Though the rules of etiquette in the business world differ from those expected in everyday life, business schools often overlook the subject leaving their students unprepared to survive the dog-eat-dog world of business while keeping their composure in times of discomfort. If you haven’t yet figured out how to introduce yourself to your colleagues or you feel awkward when put in a social setting with your coworkers outside of work, this article was made for you!
First, when you introduce yourself to business partners, your colleagues or anyone, for that matter, be sure to use your full name. Do you have an especially long name? Is it hard to remember or difficult to pronounce? Carry business cards stating your long, complicated, impractical name at all times so that your new acquaintances can reference it later.
Next, make a conscious effort to say “thank you” only once or twice per conversation. If you sound like a parrot repeating his favorite phrase, it loses its impact and can even make you seem desperate or somewhat needy.
Avoid mass emails, texts and any other form of communication. If you’re sending out thank you notes, send them separately to make individuals feel appreciated. Nobody likes mass text messages, and your colleagues are certainly no exception.
Never ask for a to-go box at a restaurant. You are not a dog, so you don’t need a doggie bag. They’re alright in the family setting, but entirely inappropriate for a professional business dinner.
Be sure to watch what you’re posting on Facebook. Many managers look at their employee’s social media, so if you don’t want him or her to see that you’ve just shared a link to your favorite clip of South Park, then you might want to think twice before you post. And ladies, it might not be your best idea to join in tweeting about the Victoria’s Secret Fashion Show or the latest episode of Orange is the New Black.
Also, when you’re talking with anyone in your organization, focus on their face, not your cell phone, not your computer, not your hot coworker walking by behind them. And, if you’re a man speaking to a woman, be especially careful not to allow your eyes to wander south. Women have a radar for that sort of thing. Even if it’s only for a second, she’ll know, and your credibility is shot in her book.
In the same vein, when your body is present, make sure that your mind follows suit. We are so easily distracted these days by our advanced technology, our daydreams and what we are having for lunch that we tend to zone out of important face-to-face conversations, meetings and especially conference calls. Chances are, if you’re not paying attention, your coworker knows. They may not call you out on it the first time, but it certainly takes a couple notches out of your credibility. And, worse, if you make a habit of tuning out, you will eventually irritate someone enough to call you out on it, and you’ll end up embarrassed in front of your peers or even bosses.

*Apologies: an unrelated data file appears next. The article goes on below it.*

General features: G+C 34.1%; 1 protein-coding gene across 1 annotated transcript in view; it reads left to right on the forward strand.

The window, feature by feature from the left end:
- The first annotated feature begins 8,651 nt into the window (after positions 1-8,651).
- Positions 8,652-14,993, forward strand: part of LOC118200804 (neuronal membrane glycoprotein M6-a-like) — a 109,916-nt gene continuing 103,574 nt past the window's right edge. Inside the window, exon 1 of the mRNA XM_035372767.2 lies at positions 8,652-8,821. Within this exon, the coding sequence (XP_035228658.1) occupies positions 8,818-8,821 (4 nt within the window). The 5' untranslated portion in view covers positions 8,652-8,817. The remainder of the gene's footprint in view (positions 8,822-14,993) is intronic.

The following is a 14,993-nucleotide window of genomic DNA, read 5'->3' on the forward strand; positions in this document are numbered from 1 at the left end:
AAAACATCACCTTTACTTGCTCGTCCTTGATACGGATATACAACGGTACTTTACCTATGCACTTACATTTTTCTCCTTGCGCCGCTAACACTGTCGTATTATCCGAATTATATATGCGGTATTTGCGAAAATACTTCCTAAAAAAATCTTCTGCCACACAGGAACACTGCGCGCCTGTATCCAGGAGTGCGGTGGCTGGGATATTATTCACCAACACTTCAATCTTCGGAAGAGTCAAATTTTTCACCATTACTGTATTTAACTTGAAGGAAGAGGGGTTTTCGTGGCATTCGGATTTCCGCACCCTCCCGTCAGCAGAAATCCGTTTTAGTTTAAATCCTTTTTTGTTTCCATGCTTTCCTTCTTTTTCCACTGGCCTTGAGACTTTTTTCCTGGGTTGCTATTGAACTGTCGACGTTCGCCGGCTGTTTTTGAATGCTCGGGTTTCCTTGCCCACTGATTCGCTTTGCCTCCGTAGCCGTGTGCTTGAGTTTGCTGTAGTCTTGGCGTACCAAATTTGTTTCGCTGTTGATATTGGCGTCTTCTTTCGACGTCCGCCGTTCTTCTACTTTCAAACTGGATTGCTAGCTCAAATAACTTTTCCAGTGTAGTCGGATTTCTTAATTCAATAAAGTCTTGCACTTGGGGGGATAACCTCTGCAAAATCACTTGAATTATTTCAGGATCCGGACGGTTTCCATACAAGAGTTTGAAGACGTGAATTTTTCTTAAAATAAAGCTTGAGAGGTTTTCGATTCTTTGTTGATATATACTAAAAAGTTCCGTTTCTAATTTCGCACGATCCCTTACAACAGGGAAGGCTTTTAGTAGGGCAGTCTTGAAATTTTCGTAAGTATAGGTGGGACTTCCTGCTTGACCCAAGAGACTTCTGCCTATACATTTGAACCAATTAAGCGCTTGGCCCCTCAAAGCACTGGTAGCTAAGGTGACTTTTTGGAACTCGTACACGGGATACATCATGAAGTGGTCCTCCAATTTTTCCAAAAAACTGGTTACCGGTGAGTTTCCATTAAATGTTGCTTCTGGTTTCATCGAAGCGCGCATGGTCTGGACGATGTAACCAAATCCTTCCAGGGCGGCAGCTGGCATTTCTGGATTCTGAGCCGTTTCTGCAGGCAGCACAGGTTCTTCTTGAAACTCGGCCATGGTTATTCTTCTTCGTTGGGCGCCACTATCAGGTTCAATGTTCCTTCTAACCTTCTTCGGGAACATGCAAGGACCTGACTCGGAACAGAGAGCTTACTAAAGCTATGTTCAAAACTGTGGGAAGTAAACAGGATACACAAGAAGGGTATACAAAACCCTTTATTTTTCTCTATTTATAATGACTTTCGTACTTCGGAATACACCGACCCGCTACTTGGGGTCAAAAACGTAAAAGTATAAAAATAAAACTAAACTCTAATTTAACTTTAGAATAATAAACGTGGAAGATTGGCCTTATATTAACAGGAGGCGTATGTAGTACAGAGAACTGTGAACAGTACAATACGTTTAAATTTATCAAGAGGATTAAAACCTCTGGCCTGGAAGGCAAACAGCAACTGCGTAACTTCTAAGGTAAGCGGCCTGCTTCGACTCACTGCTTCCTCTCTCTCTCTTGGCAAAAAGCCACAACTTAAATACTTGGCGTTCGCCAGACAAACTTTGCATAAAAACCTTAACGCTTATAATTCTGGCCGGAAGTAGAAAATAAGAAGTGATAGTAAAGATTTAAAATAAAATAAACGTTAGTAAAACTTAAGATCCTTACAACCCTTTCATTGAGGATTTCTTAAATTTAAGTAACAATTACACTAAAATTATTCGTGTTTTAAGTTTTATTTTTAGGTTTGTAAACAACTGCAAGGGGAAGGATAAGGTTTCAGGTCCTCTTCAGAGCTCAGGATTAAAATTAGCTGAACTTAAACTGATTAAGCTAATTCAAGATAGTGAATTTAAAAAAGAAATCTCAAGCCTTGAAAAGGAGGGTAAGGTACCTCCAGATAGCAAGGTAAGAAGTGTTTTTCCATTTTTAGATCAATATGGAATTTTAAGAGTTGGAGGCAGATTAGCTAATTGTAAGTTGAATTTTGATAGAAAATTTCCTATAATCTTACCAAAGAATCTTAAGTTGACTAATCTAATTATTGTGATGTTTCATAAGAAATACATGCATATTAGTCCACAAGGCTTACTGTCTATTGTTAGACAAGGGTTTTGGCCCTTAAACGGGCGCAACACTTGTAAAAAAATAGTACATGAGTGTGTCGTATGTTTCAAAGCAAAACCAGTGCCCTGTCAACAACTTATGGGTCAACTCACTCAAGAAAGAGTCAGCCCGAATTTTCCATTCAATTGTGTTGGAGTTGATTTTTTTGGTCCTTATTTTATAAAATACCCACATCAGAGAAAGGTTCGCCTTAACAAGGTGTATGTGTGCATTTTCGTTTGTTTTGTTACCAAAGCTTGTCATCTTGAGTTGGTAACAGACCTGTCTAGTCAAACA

Top 10 Ways to Irritate Your Co-workers ~ By Jeff Haden for Inc.com
Emailing to say that you just left a voicemail… This is overkill. And annoying. Unless it’s an emergency, chill.
Pretend to be “checking in with the boss” when you actually have an agenda… Your boss knows you’re not actually coming into his office to see how his dog is doing after his neutering procedure.
Set up an email auto-response and proceed to respond… This is similar to yelling, “I’m not home!” when someone that you don’t want to see knocks at your door. You’re not fooling anyone.
Forget “no” really does mean “no.” If she says she doesn’t want to go to lunch with you, don’t ask her every day for a month. Let it go, man.
Tag other people in a photo without their permission… You may not care if your boss sees that you were taking shots at the hottest bar downtown last night, but your coworkers may not be as dumb as you are.
Make someone read an entire email thread to figure out what you want… Nobody has time for this. Say what you want, and keep it short.
Assume what is urgent to you is urgent to the recipient… While it may be of massive importance to you to find out where the sales team is going out to dinner this Friday, others may actually be busy doing their jobs.
Connect your tweets to your LinkedIn account…If your coworkers want to follow you on Twitter, they will. Otherwise, refrain from sharing with everyone how much you loved the new breakfast waffle from Taco Bell.
Use the reply-all button…This is similar to the mass text no-no that was mentioned before. If you’re responding to one person, don’t flood everyone else’s inbox.
Use email for arguing, criticizing, giving bad news, or saying “no”…No one likes an internet bully. If you have something to say, man up and do it face-to-face.